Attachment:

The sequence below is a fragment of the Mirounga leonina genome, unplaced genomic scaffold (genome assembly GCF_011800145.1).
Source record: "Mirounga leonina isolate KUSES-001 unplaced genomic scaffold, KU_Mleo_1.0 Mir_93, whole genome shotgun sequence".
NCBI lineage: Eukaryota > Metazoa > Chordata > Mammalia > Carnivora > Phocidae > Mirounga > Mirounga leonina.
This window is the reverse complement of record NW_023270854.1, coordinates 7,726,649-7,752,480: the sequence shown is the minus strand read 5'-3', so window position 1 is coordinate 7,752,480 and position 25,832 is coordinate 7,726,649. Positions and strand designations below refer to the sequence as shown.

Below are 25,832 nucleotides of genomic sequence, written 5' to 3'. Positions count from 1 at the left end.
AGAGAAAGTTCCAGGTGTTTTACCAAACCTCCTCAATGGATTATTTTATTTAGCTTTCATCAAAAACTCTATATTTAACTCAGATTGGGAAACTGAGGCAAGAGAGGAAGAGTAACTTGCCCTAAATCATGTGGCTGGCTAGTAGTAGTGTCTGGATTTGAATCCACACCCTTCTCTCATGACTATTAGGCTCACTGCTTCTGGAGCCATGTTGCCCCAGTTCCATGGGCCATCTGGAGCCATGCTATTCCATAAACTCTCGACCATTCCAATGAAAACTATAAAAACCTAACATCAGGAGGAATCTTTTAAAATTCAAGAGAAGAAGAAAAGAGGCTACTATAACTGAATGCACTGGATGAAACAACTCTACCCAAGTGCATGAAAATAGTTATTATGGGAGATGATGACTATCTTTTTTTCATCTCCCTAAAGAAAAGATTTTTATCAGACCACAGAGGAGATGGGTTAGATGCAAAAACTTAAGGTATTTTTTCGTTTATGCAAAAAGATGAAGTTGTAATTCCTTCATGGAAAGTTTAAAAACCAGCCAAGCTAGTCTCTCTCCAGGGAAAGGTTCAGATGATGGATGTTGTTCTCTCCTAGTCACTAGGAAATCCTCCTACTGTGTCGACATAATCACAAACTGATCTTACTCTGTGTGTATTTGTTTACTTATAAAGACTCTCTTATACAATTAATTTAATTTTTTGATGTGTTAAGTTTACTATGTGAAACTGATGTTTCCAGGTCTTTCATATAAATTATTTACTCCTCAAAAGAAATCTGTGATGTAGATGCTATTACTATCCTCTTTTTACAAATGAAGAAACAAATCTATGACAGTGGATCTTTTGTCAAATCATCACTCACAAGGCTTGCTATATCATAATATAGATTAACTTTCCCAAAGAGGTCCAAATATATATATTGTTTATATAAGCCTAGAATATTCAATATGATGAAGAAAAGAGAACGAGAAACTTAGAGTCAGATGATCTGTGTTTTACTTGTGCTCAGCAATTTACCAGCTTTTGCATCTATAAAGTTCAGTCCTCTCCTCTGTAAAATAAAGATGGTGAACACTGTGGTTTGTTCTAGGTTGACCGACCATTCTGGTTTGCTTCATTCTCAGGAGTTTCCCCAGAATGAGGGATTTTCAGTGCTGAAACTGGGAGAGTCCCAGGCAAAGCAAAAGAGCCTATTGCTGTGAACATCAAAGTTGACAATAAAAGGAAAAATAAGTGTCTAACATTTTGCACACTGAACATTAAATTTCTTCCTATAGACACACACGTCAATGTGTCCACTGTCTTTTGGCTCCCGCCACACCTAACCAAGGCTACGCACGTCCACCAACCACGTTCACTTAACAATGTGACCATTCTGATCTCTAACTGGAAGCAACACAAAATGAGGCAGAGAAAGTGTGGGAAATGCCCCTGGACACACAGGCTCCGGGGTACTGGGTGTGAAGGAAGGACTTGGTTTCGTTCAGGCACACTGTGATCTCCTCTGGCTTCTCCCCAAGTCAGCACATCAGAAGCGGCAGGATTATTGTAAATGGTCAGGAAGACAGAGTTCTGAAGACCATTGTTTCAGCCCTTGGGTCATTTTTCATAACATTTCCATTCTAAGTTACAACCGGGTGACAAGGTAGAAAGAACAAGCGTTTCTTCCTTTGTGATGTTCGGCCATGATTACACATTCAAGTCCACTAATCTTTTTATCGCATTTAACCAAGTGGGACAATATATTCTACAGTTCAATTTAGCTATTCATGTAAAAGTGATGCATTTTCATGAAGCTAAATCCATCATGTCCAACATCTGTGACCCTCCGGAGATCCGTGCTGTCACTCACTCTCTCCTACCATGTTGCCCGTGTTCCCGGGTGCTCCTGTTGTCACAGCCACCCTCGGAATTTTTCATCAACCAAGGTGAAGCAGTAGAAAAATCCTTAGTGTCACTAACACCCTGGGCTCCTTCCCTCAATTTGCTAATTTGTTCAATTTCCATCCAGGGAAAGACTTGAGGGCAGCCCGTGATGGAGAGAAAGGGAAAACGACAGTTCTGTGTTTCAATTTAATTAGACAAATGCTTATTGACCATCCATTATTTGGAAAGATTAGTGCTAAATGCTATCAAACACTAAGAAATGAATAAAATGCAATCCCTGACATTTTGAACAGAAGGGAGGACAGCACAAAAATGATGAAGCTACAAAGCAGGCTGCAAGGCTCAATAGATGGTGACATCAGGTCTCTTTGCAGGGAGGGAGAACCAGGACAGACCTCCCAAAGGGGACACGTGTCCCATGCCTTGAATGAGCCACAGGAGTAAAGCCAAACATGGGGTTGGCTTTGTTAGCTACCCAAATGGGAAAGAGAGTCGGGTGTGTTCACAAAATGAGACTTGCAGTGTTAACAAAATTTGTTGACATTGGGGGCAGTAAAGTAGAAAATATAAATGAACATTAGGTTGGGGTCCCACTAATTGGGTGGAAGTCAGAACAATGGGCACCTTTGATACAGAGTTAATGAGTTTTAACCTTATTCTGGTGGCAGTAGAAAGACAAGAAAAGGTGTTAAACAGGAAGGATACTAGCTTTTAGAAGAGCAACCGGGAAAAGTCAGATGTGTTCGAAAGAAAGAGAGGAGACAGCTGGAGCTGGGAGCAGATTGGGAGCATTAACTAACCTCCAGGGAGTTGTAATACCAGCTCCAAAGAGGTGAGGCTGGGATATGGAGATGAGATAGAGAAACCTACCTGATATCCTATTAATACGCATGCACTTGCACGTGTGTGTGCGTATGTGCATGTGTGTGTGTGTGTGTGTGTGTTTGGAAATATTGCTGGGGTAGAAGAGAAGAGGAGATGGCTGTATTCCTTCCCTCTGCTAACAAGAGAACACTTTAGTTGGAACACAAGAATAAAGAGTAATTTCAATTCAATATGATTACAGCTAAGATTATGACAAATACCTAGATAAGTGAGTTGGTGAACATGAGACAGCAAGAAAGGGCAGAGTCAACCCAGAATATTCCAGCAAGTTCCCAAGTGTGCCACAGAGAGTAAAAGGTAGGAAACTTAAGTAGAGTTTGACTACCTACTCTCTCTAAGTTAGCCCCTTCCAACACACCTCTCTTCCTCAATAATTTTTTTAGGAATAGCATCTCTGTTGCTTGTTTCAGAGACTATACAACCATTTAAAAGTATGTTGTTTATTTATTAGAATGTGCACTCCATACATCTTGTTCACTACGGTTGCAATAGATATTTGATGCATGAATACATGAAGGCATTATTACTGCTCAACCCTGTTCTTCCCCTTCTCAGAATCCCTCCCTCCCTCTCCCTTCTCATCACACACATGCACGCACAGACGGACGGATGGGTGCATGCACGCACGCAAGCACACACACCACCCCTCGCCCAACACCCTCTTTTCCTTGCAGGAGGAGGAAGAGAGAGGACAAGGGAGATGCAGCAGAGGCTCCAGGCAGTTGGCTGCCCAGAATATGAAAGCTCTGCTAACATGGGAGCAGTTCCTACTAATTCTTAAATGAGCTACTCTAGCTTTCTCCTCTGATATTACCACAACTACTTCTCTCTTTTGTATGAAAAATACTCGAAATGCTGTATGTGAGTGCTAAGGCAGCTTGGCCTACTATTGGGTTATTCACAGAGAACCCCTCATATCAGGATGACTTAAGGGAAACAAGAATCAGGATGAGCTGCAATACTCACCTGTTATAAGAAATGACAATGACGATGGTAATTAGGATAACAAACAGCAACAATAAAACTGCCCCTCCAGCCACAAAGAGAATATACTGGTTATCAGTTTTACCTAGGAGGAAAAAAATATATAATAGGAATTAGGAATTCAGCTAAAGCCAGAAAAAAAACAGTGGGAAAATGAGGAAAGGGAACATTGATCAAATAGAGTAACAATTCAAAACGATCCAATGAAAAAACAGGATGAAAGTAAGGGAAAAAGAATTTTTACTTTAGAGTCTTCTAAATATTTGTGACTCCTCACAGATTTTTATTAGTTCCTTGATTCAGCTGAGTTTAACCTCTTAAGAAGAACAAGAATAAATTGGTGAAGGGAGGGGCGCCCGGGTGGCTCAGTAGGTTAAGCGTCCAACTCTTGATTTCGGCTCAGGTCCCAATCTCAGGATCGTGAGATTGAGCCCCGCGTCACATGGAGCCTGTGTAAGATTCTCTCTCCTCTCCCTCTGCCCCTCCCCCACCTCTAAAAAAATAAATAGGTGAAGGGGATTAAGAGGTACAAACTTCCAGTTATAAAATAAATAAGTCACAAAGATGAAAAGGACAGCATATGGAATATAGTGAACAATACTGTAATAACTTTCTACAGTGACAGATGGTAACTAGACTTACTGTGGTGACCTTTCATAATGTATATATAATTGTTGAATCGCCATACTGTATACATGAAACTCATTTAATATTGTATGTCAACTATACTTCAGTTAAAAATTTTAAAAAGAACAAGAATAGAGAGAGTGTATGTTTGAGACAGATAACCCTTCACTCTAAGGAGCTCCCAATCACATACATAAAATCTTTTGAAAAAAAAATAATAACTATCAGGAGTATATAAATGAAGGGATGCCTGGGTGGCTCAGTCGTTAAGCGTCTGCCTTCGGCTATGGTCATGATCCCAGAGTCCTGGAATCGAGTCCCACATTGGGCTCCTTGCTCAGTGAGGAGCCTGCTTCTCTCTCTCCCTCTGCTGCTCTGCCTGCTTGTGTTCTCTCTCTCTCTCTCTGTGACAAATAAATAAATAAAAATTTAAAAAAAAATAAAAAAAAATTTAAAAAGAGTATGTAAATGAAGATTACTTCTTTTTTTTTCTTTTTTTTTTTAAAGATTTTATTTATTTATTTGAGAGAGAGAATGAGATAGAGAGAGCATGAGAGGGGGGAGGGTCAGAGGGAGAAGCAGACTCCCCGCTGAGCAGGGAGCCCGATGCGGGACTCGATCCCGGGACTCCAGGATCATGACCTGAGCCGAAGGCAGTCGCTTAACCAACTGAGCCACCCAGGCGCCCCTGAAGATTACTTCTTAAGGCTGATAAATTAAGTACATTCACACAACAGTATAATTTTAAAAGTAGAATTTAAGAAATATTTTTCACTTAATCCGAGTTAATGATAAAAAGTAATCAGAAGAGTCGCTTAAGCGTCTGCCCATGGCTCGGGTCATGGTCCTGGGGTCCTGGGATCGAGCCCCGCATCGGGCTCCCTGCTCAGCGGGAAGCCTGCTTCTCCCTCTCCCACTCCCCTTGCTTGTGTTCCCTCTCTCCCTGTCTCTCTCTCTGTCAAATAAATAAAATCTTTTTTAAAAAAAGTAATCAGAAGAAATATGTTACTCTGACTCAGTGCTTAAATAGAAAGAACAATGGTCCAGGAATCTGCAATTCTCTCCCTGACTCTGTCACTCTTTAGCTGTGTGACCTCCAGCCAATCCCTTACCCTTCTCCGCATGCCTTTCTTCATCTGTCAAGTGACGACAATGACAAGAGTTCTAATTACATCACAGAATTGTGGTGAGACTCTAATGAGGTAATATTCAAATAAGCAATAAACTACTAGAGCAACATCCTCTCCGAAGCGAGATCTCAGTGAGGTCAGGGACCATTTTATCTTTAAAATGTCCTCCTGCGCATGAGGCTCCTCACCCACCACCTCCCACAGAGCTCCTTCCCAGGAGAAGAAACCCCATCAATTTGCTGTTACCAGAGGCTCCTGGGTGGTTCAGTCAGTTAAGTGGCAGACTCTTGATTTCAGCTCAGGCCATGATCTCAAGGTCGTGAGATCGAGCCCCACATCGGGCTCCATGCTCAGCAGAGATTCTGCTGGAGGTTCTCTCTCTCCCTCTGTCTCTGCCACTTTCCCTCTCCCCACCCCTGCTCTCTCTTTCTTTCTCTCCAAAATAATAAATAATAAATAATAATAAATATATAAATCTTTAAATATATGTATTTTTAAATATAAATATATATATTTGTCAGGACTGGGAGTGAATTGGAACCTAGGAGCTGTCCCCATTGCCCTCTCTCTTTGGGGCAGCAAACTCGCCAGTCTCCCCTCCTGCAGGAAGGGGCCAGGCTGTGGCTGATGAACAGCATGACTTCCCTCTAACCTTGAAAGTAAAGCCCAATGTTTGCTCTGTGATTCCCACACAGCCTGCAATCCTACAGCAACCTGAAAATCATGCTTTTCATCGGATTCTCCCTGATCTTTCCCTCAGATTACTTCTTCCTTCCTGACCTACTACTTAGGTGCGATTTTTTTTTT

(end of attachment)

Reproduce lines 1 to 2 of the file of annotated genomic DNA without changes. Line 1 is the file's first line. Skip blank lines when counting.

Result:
The sequence below is a fragment of the Mirounga leonina genome, unplaced genomic scaffold (genome assembly GCF_011800145.1).
Source record: "Mirounga leonina isolate KUSES-001 unplaced genomic scaffold, KU_Mleo_1.0 Mir_93, whole genome shotgun sequence".